Image Credit: Katherine Taylor / EPA via Shutterstock
Friday, actress Lori Loughlin and her husband, fashion designer Mossimo Giannulli, pleaded not guilty to new charges in the ongoing college admissions fraud case.
The 2018 college admissions scandal, referred to as “Varsity Blues,” involved dozens of wealthy parents, including bankers, CEOs, and movie stars such as Lori Loughlin and Felicity Huffman, effectively buying their children admission to some of the top colleges in the country. This fraudulent scheme involved falsified SAT and ACT scores and bribery of coaches who provided fake athletic credentials for the students.
The FBI arrested roughly three dozen parents for conspiracy to commit mail fraud and honest services mail fraud. After actress Felicity Huffman and about a dozen other parents pleaded guilty to that count, prosecutors filed additional charges of money laundering against the remaining parents, including Loughlin and Giannulli.
Prosecutors accuse Loughlin and Giannulli of paying $500,000 to get their two daughters designated as recruits to the University of Southern California’s women’s crew team to ensure admission to the school. The couple has continually pleaded not guilty to all charges filed against them, including the new federal programs bribery charges.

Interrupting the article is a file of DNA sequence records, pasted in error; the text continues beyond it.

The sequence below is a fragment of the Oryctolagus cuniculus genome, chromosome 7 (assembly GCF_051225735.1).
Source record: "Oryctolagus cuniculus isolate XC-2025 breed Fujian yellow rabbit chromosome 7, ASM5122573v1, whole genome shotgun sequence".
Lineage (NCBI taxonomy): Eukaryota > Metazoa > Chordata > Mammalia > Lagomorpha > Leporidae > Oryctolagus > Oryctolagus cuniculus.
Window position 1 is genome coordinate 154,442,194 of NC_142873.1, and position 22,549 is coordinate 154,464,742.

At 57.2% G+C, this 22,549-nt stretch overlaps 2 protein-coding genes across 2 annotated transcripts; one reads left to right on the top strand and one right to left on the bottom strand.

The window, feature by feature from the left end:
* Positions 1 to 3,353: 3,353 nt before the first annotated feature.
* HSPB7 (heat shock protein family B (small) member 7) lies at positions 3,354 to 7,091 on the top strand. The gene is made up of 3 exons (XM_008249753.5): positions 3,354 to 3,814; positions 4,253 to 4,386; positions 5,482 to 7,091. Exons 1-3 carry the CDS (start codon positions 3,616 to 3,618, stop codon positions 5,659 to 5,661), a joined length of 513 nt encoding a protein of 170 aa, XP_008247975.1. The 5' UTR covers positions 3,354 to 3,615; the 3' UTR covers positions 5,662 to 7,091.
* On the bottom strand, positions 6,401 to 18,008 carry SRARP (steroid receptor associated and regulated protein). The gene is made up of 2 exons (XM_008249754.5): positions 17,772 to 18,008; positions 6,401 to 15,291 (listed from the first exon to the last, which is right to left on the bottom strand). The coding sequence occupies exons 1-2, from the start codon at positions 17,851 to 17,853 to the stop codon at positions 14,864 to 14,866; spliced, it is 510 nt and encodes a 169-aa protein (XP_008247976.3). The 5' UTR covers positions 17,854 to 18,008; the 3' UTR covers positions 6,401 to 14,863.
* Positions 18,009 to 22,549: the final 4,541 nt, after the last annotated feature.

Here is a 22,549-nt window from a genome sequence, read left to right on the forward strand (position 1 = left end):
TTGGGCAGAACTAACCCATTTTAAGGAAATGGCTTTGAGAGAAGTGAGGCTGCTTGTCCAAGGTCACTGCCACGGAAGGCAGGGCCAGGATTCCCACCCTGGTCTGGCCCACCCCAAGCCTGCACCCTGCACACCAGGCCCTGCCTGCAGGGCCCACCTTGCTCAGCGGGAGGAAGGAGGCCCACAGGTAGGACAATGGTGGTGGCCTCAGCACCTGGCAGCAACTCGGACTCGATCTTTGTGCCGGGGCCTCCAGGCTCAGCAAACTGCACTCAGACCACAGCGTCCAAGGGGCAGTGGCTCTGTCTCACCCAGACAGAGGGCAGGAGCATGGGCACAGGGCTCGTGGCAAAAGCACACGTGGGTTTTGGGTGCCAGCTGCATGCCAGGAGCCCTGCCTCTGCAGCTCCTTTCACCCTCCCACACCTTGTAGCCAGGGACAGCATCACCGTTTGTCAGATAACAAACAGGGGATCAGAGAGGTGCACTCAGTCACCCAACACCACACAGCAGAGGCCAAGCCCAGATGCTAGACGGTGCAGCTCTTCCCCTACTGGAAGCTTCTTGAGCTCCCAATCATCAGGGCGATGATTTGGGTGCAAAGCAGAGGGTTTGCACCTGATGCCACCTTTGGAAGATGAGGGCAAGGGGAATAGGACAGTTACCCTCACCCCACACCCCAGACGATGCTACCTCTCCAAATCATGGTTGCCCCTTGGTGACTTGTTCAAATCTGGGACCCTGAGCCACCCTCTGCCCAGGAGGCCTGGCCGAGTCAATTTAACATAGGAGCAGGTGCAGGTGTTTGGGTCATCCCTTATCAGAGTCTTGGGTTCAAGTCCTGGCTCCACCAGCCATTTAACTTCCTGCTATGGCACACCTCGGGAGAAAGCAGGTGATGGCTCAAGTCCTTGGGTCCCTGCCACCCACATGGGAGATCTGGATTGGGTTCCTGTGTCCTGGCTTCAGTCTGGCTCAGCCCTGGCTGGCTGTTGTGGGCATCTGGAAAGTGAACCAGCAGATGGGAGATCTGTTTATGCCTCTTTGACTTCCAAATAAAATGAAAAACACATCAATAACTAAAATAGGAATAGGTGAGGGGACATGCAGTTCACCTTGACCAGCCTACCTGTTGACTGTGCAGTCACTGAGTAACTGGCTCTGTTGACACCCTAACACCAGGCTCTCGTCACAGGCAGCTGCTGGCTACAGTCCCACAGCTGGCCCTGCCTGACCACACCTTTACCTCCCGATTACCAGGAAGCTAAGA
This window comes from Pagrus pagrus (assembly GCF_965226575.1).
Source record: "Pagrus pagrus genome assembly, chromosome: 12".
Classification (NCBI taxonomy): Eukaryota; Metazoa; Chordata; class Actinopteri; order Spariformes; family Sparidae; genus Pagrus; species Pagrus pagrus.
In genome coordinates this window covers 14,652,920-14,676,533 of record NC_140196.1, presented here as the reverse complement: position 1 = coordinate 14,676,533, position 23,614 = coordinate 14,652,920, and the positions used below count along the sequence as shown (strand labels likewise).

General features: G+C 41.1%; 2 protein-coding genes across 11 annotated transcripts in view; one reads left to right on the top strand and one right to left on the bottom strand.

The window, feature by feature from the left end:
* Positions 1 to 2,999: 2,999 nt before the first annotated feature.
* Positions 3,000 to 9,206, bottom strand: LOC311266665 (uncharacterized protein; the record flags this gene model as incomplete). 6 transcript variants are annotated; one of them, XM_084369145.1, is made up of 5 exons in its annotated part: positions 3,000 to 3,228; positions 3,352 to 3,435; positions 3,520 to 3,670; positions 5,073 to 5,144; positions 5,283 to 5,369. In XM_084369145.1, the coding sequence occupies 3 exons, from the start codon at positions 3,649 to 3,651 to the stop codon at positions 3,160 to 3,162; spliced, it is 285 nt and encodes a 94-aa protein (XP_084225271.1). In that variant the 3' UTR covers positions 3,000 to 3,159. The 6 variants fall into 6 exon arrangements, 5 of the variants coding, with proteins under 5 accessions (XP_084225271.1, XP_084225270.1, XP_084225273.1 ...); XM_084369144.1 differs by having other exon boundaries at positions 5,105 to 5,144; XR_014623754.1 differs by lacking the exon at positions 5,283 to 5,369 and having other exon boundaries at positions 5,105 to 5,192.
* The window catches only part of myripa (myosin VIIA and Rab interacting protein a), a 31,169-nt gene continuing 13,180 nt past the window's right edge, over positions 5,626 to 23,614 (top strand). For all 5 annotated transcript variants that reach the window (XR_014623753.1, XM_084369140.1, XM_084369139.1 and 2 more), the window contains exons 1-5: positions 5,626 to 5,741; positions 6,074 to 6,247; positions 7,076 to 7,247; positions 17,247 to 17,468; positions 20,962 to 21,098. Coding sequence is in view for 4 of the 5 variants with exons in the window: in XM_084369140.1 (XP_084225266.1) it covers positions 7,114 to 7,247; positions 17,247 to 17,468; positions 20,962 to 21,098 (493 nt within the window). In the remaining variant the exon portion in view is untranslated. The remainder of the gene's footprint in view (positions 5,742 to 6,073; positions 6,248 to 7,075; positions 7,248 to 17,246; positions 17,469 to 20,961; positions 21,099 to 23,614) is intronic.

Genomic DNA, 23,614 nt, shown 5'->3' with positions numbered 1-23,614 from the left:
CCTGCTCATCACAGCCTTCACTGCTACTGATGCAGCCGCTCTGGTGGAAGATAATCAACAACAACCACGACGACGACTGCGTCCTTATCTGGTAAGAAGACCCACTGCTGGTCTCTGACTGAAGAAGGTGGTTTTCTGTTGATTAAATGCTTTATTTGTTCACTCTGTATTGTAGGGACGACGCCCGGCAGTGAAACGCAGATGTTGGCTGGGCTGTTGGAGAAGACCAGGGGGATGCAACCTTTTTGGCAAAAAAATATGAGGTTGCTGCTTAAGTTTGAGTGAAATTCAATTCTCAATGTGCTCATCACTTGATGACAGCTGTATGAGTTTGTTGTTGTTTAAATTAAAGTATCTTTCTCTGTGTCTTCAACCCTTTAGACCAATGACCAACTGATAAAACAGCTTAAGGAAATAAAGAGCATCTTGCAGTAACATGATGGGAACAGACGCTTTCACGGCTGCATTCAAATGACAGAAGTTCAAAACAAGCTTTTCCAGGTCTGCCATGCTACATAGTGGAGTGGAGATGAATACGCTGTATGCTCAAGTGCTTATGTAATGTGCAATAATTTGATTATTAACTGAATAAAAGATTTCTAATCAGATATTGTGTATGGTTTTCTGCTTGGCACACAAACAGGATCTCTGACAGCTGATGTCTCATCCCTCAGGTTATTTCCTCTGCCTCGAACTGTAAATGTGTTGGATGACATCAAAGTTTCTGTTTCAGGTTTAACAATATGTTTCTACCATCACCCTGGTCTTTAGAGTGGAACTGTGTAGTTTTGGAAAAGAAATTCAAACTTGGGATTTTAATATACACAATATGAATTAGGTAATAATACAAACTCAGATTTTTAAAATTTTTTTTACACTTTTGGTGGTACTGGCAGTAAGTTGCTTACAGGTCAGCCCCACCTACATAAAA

Lawyers involved in the cases claim that prosecutors brought these new charges, in part, due to frustration with the sentences doled out in the cases thus far. These sentences have ranged from probation to five months in prison, and all sentences have been significantly less than what the prosecution asked for.
A judge sentenced actress Felicity Huffman to fourteen days in a federal minimum-security prison for her role in the college admissions scandal. The judge also sentenced her to a $30,000 fine, supervised release for one year, and 250 hours of community service. Huffman was recently released early, after serving just eleven days, due to a Bureau of Prisons policy that allows for a Friday release in certain cases if the scheduled release date falls on a weekend.
The United States Attorney for the District of Massachusetts, Andrew E. Lelling, will seek a “substantially higher” prison sentence for Loughlin if she is convicted than the one Huffman received. Lelling stated that the “goal from the beginning has been to hold the defendants fully accountable for corrupting the college admissions process through cheating, bribery, and fraud.” The new charge of federal programs bribery can carry a sentence of up to five years in prison. Combined with the potential sentences attached to the previous charges filed against them, Loughlin and Giannulli each face up to fifty years in prison.
Stay tuned for updates on the ongoing litigation surrounding the Varsity Blues scandal.
Liz Costello, University at Buffalo School of Law, Class of 2020. Liz is the Treasurer of the Buffalo Sports and Entertainment Law Society, an Articles Editor of the Buffalo Law Review, and an anticipated associate at Rupp Baase Pfalzgraf Cunningham LLC. Having grown up in Los Angeles with an entertainment attorney mother, Liz is especially interested in the legal issues surrounding music, film, television, and sports. Her favorite activities include going to local live music and sporting events.